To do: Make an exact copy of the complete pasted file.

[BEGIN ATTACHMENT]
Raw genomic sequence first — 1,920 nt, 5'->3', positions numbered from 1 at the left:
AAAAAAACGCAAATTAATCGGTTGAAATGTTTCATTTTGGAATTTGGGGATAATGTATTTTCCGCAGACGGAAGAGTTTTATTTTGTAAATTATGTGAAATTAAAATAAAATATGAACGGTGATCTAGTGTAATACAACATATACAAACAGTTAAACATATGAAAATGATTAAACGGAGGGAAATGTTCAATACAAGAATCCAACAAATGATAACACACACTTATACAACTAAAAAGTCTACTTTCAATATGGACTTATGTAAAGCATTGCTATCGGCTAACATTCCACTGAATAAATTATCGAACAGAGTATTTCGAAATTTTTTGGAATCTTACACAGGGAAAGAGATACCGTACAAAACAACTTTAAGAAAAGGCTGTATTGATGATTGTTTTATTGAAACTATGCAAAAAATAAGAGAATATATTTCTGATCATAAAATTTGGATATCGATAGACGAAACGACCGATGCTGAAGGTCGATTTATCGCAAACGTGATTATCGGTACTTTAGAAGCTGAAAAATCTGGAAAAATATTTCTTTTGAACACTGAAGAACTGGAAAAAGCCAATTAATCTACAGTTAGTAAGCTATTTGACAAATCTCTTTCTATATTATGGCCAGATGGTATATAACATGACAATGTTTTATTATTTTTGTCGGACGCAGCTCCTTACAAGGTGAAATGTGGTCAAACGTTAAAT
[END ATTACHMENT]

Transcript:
Raw genomic sequence first — 1,920 nt, 5'->3', positions numbered from 1 at the left:
AAAAAAACGCAAATTAATCGGTTGAAATGTTTCATTTTGGAATTTGGGGATAATGTATTTTCCGCAGACGGAAGAGTTTTATTTTGTAAATTATGTGAAATTAAAATAAAATATGAACGGTGATCTAGTGTAATACAACATATACAAACAGTTAAACATATGAAAATGATTAAACGGAGGGAAATGTTCAATACAAGAATCCAACAAATGATAACACACACTTATACAACTAAAAAGTCTACTTTCAATATGGACTTATGTAAAGCATTGCTATCGGCTAACATTCCACTGAATAAATTATCGAACAGAGTATTTCGAAATTTTTTGGAATCTTACACAGGGAAAGAGATACCGTACAAAACAACTTTAAGAAAAGGCTGTATTGATGATTGTTTTATTGAAACTATGCAAAAAATAAGAGAATATATTTCTGATCATAAAATTTGGATATCGATAGACGAAACGACCGATGCTGAAGGTCGATTTATCGCAAACGTGATTATCGGTACTTTAGAAGCTGAAAAATCTGGAAAAATATTTCTTTTGAACACTGAAGAACTGGAAAAAGCCAATTAATCTACAGTTAGTAAGCTATTTGACAAATCTCTTTCTATATTATGGCCAGATGGTATATAACATGACAATGTTTTATTATTTTTGTCGGACGCAGCTCCTTACAAGGTGAAATGTGGTCAAACGTTAAAT